Attorneys hoping to overturn Georgia's gay marriage ban fired back on Friday, challenging the state's argument that a federal judge should throw out their lawsuit.
Lambda Legal filed a lawsuit in April challenging the state's gay marriage ban and its refusal to recognize same-sex marriages performed in other states. But Attorney General Sam Olens argued that gay marriage is not a “fundamental right” and asked U.S. District Judge William Duffey to dismiss the case.
In a 42-page brief filed on Friday, Lambda argued that even the state recognizes gay couples as equal, but by banning gay marriage condemns same-sex couples to “an inferior tier of citizenry.”
“The State effectively acknowledges that Plaintiffs and their children, although otherwise 'equal,' have been condemned by the State’s actions to membership in an inferior tier of citizenry. Stripped of rhetoric, the State’s Motion enunciates no interest for this condemnation other than moral disapproval of an individual’s choice to commit her or his life to a person of the same sex. And at the same time, the State disrespects other states’ decisions to allow couples of the same sex to marry.”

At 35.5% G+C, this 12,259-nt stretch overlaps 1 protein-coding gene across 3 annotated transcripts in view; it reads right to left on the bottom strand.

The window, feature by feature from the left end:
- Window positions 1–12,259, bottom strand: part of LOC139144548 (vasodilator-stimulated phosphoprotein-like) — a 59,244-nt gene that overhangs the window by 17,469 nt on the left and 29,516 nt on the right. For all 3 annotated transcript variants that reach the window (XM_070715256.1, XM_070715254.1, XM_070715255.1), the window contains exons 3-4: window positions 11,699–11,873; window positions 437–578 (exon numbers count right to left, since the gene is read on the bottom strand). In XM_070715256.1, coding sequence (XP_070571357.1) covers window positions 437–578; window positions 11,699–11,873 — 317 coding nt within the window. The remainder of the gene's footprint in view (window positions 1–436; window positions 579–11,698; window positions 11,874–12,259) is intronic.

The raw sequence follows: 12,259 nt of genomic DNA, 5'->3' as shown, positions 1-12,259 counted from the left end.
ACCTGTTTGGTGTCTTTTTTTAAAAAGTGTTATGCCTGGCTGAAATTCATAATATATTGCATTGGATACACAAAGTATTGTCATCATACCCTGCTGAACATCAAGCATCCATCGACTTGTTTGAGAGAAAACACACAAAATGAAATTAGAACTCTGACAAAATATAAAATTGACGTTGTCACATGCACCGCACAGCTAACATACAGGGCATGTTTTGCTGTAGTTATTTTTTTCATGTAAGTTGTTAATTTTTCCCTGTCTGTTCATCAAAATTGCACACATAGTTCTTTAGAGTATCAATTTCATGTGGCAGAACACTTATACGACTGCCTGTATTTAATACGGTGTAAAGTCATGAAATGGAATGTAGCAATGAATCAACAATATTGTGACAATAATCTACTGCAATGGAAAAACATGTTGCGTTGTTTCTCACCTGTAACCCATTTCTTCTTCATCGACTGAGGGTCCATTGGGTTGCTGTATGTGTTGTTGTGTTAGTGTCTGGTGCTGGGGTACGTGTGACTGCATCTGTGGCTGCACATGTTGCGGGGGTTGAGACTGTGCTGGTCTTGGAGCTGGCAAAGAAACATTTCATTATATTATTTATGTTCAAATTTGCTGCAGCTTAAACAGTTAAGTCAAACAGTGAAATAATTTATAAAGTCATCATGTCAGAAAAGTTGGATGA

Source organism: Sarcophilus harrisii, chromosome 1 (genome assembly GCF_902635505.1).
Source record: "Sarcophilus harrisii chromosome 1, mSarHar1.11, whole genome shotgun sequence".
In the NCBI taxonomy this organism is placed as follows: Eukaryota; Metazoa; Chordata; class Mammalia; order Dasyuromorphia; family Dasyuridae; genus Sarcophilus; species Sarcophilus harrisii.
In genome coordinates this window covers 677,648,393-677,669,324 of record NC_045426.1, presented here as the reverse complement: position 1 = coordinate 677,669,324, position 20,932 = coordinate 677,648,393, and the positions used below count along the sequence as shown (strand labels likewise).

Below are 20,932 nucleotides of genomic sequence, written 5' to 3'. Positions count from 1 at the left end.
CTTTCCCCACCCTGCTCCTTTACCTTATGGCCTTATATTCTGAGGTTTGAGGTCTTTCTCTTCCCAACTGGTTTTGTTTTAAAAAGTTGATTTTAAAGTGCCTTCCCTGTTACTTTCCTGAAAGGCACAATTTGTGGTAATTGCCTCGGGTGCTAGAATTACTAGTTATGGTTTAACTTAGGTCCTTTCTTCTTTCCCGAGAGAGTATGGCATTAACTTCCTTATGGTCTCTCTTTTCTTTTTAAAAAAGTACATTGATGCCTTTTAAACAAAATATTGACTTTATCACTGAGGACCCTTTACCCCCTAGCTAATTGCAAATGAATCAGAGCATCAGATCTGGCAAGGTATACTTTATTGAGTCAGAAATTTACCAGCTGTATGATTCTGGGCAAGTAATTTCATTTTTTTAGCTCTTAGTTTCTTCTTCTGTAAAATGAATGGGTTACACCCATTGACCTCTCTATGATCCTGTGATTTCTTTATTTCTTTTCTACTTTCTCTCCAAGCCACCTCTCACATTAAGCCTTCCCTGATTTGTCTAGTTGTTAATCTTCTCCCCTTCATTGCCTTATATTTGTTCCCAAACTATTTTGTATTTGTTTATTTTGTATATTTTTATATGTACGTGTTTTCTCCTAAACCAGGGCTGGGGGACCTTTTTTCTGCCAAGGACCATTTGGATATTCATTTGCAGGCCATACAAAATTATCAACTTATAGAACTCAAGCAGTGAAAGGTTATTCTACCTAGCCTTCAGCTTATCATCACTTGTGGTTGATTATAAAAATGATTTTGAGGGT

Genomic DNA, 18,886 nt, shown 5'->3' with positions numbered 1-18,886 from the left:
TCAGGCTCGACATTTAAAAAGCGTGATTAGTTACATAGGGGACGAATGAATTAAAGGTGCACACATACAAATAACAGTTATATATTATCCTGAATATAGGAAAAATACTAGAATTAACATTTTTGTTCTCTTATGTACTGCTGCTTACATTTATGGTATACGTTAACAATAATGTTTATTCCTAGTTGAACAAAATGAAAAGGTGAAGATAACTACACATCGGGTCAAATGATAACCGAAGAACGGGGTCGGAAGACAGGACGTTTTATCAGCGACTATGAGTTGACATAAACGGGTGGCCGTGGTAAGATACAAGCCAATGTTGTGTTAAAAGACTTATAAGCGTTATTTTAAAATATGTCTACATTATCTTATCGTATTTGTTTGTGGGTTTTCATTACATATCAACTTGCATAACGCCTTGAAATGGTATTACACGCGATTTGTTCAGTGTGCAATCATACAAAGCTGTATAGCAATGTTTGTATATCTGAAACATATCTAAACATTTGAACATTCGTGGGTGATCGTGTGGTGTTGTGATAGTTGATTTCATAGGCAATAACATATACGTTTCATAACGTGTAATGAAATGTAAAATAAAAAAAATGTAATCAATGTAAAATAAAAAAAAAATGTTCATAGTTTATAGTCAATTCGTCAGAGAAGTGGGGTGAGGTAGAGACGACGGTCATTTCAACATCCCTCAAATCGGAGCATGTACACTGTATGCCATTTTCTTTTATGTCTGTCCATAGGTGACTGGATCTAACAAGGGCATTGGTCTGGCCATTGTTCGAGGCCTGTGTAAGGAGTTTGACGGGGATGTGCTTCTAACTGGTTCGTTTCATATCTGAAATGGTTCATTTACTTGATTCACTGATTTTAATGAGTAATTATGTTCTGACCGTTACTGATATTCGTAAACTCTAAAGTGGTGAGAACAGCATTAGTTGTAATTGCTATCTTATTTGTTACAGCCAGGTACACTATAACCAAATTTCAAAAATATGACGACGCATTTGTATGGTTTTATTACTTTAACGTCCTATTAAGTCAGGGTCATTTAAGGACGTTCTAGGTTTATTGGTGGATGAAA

Lambda also argues that since the Supreme Court's decision striking down a portion of the Defense of Marriage Act last year, four U.S. Courts of Appeal and federal district courts in 16 states ruled that restrictions on gay marriage similar to Georgia's violate the 14th Amendment.
Lambda argues against the state's motion to dismiss the lawsuit on the grounds that it raises federal questions of whether the state's marriage ban violates the due process and equal protection clauses of the 14th Amendment. Lambda also counters that Duffey's court has jurisdiction to rule whether Georgia may refuse to recognize legal marriages performed in other states, and that the ban deprives gay couples the “constitutional rights of liberty and equality.”
“In the final analysis, the State’s position is that a majoritarian preference in 2004 to exclude same-sex Georgia couples and their children from the rights and dignity of marriage is immune from judicial review. But '[a] citizen’s constitutional rights can hardly be infringed simply because a majority of the people choose that it be.'”